I’m not saying that’s how it is.  I know my dollar is a vote in how things turn out in this world.  The food and clothes and all products imaginable that I make a choice and spend money on–that’s my vote, whether intended or not, on how I think things should go.  Maybe I’m rationalizing in my mind so that I won’t feel quite as guilty when I buy the Made in China shoes or the Made in Thailand sweater.  Or maybe it’s dawning on me that there might be more to the story.

I have no idea really.

Tonight I’m thankful for shoes that someone in China touched and made so that my child can have good shoes (albeit not fashionably acceptable to this nine-year old) for walking and taking care of her feet.  My fingers are crossed and my hopes are spoken aloud that somewhere on the other side of the world, the person who did make them or who ran the machine that put them together, is doing okay.  Leading an okay life.  Better than okay I hope.  Because bottom line, I don’t want someone else to have to suffer or be “less than” so my child can have a new pair of shoes. Or whatever.   No one should have to suffer for me to “have” anything at all.

Pondering this again.  Won’t be the last time.

Love to all.



5 thoughts on “I Don’t Want My “Have” to = Less Than for Someone Else”

  1. Like most of life’s issues this is a complicated one. And you are right, someone in those third world countries was glad when they got that job, or that contract. It makes a difference to them individually and most likely also to their family and quite possibly to their extended family. I watched the national news campaign, Made in America, and thought yes! But then I remembered my father’s wife’s business, importing trims from China, and how she does business with companies that make a huge economic impact on its workers. Their living wage and conditions are different than ours. They shouldn’t be on unsafe conditions under any circumstances, but what that looks like in one part of the world varies greatly from what it looks like in another.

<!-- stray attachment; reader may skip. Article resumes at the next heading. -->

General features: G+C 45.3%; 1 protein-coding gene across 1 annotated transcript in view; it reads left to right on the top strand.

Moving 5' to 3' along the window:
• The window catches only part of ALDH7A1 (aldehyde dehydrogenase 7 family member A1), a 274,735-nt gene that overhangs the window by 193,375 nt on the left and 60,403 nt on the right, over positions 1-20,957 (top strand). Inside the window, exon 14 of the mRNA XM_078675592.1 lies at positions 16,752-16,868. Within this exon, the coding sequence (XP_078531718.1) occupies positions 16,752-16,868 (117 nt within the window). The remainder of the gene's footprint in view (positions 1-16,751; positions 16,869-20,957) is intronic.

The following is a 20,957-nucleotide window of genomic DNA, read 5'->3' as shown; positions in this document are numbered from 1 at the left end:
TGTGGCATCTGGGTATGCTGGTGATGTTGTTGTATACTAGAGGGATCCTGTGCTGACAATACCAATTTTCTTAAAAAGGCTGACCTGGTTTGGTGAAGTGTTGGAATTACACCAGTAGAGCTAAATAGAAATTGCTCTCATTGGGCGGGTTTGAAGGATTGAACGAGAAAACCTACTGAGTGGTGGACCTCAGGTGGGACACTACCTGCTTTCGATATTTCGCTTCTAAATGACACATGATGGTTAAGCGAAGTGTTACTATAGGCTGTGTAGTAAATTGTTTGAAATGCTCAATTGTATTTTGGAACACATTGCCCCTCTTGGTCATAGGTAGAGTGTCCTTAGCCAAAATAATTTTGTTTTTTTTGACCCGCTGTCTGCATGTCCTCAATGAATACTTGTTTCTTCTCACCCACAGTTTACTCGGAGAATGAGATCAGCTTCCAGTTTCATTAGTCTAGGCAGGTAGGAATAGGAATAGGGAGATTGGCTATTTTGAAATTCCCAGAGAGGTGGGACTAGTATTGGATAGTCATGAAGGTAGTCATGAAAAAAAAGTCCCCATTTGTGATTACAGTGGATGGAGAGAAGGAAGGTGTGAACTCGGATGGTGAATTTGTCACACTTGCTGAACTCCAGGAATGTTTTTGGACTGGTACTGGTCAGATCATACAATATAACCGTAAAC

We no longer live in a world that is so black and white about creating consumer goods that a snappy slogan can really solve trade and economic imbalances.

    PS: love the idea of’prettying’ them up! Years ago I dyed a package of white boys boxer shorts purple so that my son might finally get rid of diapers and move into underwear. Back then you couldn’t buy purple boys underwear. We do what we got to do to bring joy to our babies!

    1. Yes, it’s all grey, isn’t it? And that’s so hard to live with at times. It would be great to have things either right or wrong. Period. End of story.
      Thank you for sharing your story about your father’s wife. I shunned a company for a while because their products, which I really love, are made in China. Then I watched a video about their relationships with the people who work in the factories there. Precious. And my sister worked for a company whose products were manufactured there. All was well in those examples. At least what was readily evident. And then the woman who was selling for the company was using her profits to fund a school in an underprivileged country. How do you say that’s no good to support? I just don’t know. As my parents used to say, you do the best you can with what you’ve got at the moment, and I guess that can include knowledge too. So I will try to stay informed but I want to keep my eyes open and my mind open to both sides of the story. Thank you for saying it so well.
      Purple underwear? That ROCKS. How clever of you to think of that. And yes, we do what we have to do. And it brings me joy to bring them joy, so win-win right?

  2. We’re right there with you. And it’s a judgment call that has to be made on an item by item basis. The apple thing … OH how I’ve pondered that one.

    A few years back I read a book called PLENTY … the writers’ goal was to eat no food that wasn’t from 100 miles away. They lived in Vancouver … it was a LONG winter. One of the most fascinating lessons was their trip to get local crabs. Crabs were harvested right off their coast, then shipped to China for processing and then returned for sale in the US.

    How about them apples?

    Hugs my friend … keep shining lights … we need them!

    1. Thank you Michelle. It is a challenge to try to do the “next right thing,” as BME would say, in each and every situation. But still we shouldn’t stop trying.
      I have heard something recent about sending chicken over like that as well. As Niecy Nash used to say on Clean House, “Whose foolishness is this?” I don’t even know.
      Thanks for reading and shining light right along with me. ❤